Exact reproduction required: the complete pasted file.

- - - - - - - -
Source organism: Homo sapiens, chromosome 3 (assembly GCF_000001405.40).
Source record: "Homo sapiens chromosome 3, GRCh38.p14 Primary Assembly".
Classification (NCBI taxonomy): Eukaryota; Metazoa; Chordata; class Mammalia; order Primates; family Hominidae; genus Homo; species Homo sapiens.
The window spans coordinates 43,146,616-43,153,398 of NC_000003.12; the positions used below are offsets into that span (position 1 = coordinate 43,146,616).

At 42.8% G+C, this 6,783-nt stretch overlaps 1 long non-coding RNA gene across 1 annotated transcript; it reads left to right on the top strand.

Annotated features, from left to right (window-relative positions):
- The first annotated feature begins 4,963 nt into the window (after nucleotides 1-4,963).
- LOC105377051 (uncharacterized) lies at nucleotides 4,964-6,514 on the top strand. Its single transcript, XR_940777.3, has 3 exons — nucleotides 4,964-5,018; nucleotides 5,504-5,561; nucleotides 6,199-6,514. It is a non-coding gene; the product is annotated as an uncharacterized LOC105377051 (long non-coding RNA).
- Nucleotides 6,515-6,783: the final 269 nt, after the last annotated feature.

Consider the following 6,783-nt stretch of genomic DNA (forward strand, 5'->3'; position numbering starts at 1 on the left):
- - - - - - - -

Source organism: Homo sapiens, chromosome 3 (assembly GCF_000001405.40).
Source record: "Homo sapiens chromosome 3, GRCh38.p14 Primary Assembly".
Classification (NCBI taxonomy): Eukaryota; Metazoa; Chordata; class Mammalia; order Primates; family Hominidae; genus Homo; species Homo sapiens.
The window spans coordinates 43,146,616-43,153,398 of NC_000003.12; the positions used below are offsets into that span (position 1 = coordinate 43,146,616).

At 42.8% G+C, this 6,783-nt stretch overlaps 1 long non-coding RNA gene across 1 annotated transcript; it reads left to right on the top strand.

Annotated features, from left to right (window-relative positions):
- The first annotated feature begins 4,963 nt into the window (after nucleotides 1-4,963).
- LOC105377051 (uncharacterized) lies at nucleotides 4,964-6,514 on the top strand. Its single transcript, XR_940777.3, has 3 exons — nucleotides 4,964-5,018; nucleotides 5,504-5,561; nucleotides 6,199-6,514. It is a non-coding gene; the product is annotated as an uncharacterized LOC105377051 (long non-coding RNA).
- Nucleotides 6,515-6,783: the final 269 nt, after the last annotated feature.

Consider the following 6,783-nt stretch of genomic DNA (forward strand, 5'->3'; position numbering starts at 1 on the left):